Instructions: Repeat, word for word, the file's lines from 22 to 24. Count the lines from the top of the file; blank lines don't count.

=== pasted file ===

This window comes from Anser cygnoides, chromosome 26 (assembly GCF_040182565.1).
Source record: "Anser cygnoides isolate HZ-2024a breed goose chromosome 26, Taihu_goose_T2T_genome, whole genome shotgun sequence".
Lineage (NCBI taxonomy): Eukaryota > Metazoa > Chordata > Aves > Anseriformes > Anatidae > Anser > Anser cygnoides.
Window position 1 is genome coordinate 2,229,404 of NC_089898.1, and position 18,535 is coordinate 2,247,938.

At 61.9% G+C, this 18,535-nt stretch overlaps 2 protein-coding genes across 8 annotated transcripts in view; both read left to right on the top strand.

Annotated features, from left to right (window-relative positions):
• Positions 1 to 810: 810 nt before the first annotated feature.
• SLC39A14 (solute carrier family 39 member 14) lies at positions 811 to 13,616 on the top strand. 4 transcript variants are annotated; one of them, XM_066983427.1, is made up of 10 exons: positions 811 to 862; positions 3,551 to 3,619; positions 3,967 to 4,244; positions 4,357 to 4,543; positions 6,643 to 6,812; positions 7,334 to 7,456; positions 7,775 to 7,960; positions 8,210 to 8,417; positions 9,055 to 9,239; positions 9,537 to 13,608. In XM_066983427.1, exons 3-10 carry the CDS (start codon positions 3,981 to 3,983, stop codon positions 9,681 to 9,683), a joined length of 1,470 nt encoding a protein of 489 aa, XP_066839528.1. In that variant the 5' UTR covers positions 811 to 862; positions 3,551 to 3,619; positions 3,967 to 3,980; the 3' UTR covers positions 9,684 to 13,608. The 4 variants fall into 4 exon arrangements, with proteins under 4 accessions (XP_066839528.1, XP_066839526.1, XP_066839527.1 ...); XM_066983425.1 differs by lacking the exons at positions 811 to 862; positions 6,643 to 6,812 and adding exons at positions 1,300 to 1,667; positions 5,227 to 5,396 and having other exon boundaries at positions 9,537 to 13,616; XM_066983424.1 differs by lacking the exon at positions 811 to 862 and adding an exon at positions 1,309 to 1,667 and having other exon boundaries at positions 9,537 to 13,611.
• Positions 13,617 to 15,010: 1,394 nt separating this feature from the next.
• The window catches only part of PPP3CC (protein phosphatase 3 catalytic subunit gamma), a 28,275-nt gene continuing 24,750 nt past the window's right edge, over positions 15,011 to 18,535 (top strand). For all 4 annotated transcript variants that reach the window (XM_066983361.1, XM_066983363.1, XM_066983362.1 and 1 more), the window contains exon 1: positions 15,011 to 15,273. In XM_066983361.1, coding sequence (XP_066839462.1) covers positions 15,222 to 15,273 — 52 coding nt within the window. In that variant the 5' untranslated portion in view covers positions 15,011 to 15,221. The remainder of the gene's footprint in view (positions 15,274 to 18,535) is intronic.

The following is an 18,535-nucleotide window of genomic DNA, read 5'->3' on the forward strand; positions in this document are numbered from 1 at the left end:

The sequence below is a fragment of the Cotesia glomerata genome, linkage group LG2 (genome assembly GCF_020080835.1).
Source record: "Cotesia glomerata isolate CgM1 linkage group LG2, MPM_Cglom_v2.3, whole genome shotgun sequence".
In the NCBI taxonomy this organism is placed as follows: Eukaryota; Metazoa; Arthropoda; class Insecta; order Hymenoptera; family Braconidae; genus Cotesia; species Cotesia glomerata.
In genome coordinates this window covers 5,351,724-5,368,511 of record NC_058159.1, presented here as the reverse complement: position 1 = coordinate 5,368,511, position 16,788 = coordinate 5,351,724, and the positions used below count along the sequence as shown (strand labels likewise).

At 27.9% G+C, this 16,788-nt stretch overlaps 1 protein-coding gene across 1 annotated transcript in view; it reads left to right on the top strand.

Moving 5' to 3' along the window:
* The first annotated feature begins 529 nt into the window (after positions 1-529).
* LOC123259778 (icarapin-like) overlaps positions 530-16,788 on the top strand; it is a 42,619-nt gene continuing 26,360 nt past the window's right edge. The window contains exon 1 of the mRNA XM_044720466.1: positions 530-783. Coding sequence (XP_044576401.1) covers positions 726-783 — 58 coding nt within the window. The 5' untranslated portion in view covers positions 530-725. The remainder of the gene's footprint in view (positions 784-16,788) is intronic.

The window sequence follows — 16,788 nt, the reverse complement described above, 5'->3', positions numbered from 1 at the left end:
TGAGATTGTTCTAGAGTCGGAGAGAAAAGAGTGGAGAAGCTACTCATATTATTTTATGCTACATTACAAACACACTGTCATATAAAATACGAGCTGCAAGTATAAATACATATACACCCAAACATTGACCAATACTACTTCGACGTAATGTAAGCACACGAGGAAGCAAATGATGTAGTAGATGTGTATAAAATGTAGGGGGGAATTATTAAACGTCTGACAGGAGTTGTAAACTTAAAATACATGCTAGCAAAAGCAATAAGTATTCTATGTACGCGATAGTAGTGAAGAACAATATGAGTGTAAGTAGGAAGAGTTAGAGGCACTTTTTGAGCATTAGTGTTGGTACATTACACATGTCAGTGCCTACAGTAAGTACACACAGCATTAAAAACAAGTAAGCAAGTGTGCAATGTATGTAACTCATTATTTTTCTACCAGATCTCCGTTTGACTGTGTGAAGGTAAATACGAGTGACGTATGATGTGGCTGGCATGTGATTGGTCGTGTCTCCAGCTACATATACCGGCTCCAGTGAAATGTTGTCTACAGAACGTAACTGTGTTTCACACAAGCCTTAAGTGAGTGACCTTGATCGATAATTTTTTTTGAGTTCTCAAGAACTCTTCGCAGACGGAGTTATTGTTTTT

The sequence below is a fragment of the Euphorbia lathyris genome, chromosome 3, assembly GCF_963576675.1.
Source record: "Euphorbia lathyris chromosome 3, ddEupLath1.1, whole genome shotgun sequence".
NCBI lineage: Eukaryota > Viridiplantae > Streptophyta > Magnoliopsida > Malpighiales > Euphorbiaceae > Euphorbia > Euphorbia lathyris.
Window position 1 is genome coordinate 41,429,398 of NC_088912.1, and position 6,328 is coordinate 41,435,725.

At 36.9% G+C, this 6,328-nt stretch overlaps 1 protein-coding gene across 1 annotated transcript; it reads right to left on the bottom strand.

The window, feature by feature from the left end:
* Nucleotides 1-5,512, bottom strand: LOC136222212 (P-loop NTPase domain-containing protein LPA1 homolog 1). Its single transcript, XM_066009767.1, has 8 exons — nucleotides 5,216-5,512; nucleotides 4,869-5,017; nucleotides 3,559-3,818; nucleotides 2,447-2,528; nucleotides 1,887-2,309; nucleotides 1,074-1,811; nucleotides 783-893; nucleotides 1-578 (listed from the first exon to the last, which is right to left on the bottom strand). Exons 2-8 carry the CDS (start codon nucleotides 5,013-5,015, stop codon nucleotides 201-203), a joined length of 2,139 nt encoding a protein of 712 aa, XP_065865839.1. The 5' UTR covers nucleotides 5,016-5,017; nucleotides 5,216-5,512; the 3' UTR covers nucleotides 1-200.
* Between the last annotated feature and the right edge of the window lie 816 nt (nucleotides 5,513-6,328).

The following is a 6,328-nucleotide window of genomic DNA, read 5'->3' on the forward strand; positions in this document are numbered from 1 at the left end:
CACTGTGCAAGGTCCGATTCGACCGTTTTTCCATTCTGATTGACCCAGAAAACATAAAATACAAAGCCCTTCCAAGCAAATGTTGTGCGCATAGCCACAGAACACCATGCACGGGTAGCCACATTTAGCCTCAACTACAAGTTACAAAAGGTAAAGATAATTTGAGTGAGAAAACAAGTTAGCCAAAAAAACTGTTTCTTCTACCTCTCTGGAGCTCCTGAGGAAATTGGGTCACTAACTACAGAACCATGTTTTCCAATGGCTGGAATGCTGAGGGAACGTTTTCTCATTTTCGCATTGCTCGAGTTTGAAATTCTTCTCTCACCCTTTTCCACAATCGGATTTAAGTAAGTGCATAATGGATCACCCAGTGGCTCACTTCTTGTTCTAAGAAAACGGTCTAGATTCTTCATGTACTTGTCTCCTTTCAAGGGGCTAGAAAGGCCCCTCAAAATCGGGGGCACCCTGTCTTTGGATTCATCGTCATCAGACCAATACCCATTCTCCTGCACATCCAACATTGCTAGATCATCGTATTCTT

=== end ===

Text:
The sequence below is a fragment of the Euphorbia lathyris genome, chromosome 3, assembly GCF_963576675.1.
Source record: "Euphorbia lathyris chromosome 3, ddEupLath1.1, whole genome shotgun sequence".
NCBI lineage: Eukaryota > Viridiplantae > Streptophyta > Magnoliopsida > Malpighiales > Euphorbiaceae > Euphorbia > Euphorbia lathyris.